The month of November is inevitably focused on the Thanksgiving holiday, the wonderful family traditions and foods this special day affords. Sadly, this year, Thanksgiving day may look much different for you and your family as we continue to make careful decisions during the pandemic. Gratefully, Thanksgiving is not just one day of the month, however, it is meant to be a daily exercise of our faith.
Philippians 4:6-7 says, “Do not be anxious about anything, but in every situation, by prayer and petition, with thanksgiving, present your requests to God. And the peace of God, which transcends all understanding, will guard your hearts and your minds in Christ Jesus.”
The act of being thankful is essentially two sided though. One can’t be thankful without also allowing oneself to receive a gift in the first place. For many of us, accepting compliments can be difficult because we might not feel we’ve earned the comment or accolade or we’re simply trying to be humble. Yet, we are called from the moment of creation to accept the gift of life, the gift of this earth and all of its inhabitants. We are also called to care for those parts of creation that God has gifted. So, we must receive that gift fully, truly take on the responsibility included in that gift and be humble enough to remember that God’s gifts are freely and lovingly given.
How can we be better about being thankful? We must ask ourselves, have I done all that God has asked me to do? Have I loved my neighbor and worked to care for all of creation? Have I taken the time to think about the blessings in my life and how God has been present along the way?
Surprisingly, Advent is a few short weeks away. It is a glorious season of preparation filled normally with beautiful Church decorations and inspiring music. This year it will also look different due to the health precautions the parish has in place that allow us to gather for mass, but that doesn’t mean the season should be any less spectacular. Before we can prepare to make room in our hearts for the birth of Christ, we must continue to work on this concept of being thankful. Lately I’ve heard plenty of rhetoric that 2020 has given us nothing to be happy about or for which to be thankful.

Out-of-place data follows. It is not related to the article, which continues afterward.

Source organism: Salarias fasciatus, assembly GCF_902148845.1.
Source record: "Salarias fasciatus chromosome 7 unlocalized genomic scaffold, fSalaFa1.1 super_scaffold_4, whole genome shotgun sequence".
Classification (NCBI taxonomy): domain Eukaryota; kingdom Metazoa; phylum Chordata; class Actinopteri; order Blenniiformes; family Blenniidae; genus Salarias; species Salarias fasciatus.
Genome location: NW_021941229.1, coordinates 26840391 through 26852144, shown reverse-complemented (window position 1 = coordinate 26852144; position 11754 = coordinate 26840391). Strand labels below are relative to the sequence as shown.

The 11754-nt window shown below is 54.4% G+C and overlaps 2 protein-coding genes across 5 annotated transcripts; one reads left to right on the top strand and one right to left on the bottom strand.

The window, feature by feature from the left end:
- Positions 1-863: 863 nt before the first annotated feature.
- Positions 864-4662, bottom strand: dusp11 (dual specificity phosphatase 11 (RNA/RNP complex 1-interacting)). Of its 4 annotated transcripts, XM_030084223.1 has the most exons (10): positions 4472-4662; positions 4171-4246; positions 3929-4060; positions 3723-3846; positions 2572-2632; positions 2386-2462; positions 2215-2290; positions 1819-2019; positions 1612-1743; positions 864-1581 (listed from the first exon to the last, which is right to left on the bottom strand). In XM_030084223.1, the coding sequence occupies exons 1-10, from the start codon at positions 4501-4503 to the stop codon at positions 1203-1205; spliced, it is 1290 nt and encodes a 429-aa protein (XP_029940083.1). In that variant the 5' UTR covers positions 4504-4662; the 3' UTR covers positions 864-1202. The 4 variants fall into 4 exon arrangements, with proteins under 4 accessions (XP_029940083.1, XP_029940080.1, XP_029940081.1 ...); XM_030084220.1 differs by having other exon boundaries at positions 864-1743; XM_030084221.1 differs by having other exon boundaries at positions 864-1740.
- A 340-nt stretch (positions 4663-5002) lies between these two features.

There has undoubtedly been much anxiety, pain and death In our recent history, still, I am hopeful of what the next weeks and months will potentially bring for our entire community. Also, I would counter the argument that 2020 has given nothing to be thankful for with feeling grateful, thankful and blessed for more time spent at home with family and finding ever-more-creative ways to keep in touch with and stay connected to friends, loved ones and even colleagues.
Colossians 2:6-7 says, “So then, just as you received Christ Jesus as Lord, continue to live your lives in him, rooted and built up in him, strengthened in the faith as you were taught, and overflowing with thankfulness.”
Time and again I have seen the OLBS parishioners pull together to support each other in prayer and action. Whether it be for PADS suppers, the Rake ‘n Run, packing Halloween treat bags, Ministers of Care, Outreach Calls to parishioners, planning for All Souls’ Day or writing messages for seniors at Alexian Village (and that’s just the month of October!), parishioners of all ages eagerly seek ways to ensure we are there for one another. This is undeniably a gift! This is also exactly what Christ charged us with doing when we were entrusted to build up his kingdom.
Throughout this month of November and as we near the reflective holiday of Thanksgiving, I hold you all in my prayers. I hope that you know you are a gift From God and that God has blessed you with many other gifts as well.